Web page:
We are blessed to have forged close ties with the Community Security Initiative (CSI), a program recently created as part of the UJA-Federation of New York and the Jewish Community Relations Council of New York’s $4 million plus plan to help secure local Jewish institutions across the New York metropolitan area. This new initiative is led by executive director Mitch Silber, a former senior N.Y.P.D. counterterrorism official and renowned security expert, and close friend of CSS. In this first-of-its-kind operational partnership made official through a Memorandum of Understanding, CSI and CSS will collaborate intimately by synchronizing our field operations, coordinating deployments of volunteers, sharing key intelligence, and conducting joint training efforts.
This deep partnership and memorandum of understanding is not about optics or offering lip service to calls for unity in our community. Rather, by joining forces with CSI, we are able to leverage our collective and unique resources and expertise to improve security for Jewish institutions across the greater New York metropolitan area. As a result of this partnership, community members concerned about the security of their synagogue, communal space and loved ones can be assured that there will be more trained eyes and ears on the ground to proactively respond to the heightened threat environment. With CSI’s breadth of tactical and intel abilities, coupled with CSS’s vast network of trained volunteers, we are pledging to go beyond optics.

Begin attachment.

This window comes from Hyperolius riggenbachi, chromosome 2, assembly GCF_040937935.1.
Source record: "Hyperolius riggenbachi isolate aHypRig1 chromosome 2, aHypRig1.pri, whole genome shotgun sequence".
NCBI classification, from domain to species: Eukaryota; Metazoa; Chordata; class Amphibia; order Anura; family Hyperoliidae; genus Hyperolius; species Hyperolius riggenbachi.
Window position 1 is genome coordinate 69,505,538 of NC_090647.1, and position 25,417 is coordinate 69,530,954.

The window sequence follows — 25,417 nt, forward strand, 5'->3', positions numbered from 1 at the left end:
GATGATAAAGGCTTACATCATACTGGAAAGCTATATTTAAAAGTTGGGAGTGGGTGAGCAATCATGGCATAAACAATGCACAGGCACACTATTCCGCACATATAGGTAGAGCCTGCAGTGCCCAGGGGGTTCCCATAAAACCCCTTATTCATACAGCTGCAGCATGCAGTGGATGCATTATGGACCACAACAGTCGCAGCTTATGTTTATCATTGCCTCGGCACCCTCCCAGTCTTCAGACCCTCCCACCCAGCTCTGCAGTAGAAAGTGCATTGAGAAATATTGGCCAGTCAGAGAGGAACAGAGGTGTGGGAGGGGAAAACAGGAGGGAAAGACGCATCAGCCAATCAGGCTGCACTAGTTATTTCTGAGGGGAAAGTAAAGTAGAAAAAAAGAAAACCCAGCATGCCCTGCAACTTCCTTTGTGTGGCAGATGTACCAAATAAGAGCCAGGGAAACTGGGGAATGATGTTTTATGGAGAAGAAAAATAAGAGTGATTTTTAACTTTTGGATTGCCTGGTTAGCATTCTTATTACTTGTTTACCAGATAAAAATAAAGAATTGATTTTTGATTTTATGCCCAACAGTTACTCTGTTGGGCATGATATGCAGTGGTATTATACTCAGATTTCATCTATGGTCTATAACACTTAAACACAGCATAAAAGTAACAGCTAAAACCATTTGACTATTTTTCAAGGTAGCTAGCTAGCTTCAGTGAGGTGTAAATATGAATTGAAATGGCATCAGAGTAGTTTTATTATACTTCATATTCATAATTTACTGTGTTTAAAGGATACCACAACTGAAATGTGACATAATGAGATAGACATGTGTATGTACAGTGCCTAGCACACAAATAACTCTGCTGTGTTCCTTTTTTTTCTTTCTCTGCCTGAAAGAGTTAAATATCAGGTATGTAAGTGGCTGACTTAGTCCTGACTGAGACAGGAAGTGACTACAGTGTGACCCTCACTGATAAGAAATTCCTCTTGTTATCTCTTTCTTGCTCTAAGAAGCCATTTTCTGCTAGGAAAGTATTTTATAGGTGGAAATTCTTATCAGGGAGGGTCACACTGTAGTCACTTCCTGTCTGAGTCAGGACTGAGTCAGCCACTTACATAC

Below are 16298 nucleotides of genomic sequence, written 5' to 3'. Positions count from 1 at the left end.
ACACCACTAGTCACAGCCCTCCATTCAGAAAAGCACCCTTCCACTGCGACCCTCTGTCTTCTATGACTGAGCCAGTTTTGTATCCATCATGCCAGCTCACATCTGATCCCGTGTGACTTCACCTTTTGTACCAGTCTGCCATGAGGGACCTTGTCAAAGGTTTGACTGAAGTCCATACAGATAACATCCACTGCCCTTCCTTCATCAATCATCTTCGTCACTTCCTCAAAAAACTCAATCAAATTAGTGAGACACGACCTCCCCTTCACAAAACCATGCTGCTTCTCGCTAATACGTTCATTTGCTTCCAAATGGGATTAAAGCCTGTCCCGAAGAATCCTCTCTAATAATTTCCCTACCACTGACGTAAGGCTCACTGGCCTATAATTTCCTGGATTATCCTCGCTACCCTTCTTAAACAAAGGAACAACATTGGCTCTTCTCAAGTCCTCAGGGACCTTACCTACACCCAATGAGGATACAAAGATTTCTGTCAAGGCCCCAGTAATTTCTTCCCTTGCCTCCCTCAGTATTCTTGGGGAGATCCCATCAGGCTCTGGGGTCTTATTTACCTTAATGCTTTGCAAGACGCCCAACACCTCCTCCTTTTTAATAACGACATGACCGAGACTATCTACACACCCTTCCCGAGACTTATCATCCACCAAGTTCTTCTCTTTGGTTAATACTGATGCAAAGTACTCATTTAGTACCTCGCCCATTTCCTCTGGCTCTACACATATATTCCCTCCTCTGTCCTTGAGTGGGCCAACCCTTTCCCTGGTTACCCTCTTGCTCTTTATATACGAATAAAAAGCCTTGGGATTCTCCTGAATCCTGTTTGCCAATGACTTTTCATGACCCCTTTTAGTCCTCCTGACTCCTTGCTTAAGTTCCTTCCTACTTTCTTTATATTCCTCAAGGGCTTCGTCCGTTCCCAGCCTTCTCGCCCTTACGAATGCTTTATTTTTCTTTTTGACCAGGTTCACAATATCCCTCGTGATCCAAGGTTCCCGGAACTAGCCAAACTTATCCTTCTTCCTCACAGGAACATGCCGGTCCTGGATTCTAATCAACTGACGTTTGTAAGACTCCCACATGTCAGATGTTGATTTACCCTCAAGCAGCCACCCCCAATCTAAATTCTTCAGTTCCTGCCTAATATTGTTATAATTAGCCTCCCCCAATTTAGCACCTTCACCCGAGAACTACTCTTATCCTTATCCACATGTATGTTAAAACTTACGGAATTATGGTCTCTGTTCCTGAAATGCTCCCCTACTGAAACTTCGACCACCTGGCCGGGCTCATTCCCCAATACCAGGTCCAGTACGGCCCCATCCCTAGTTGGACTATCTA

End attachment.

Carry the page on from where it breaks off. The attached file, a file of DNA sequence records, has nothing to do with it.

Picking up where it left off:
At CSS, we have taken our commitment to professionalize and grow very seriously by adding two security training and volunteer operations experts to our senior staff, which will hold key roles in this new joint collaboration. We are also in the midst of revamping our security training and protocols that will enhance the services we provide at an even higher level. These new senior team members will closely collaborate with the experts at CSI, and together prove pivotal in the success of this new alliance. But while partnerships like this are critical, they are no substitute for on-the-ground security, and we continue to update, deepen and revamp the security training and security protocols for our volunteers that will enhance the safety net around our community.
I am also proud that the CSI-CSS alliance will establish an Interfaith Advisory Security and Safety Council for the greater New York region that will consist of leaders from various faith groups. This not only allows us to create a larger tent by engaging with leadership beyond the Jewish community, it is also because I learned by working in this space for decades that hate may start with one community but it never ends there: ultimately, the best long-term solution against hate is to fight all forms of hate together.
Given the manner in which extremist ideology is rearing its ugly head, with an increase in violent antisemitic acts as a consequence, it is incumbent upon us as a leading Jewish security body to foster partnerships that seek to produce an even bigger shield.
Evan Bernstein is CEO of The Community Security Service (CSS), a 501(c)3 organization founded in 2007 that proactively protects the people, institutions, and events of the American Jewish community. Partnering with Jewish organizations, governmental authorities, and law enforcement agencies, CSS safeguards the community by training volunteers in professional security techniques, providing physical security, and raising public awareness about safety issues. CSS has a trained membership of over 4,000 volunteers, representing the rich diversity of the American Jewish community.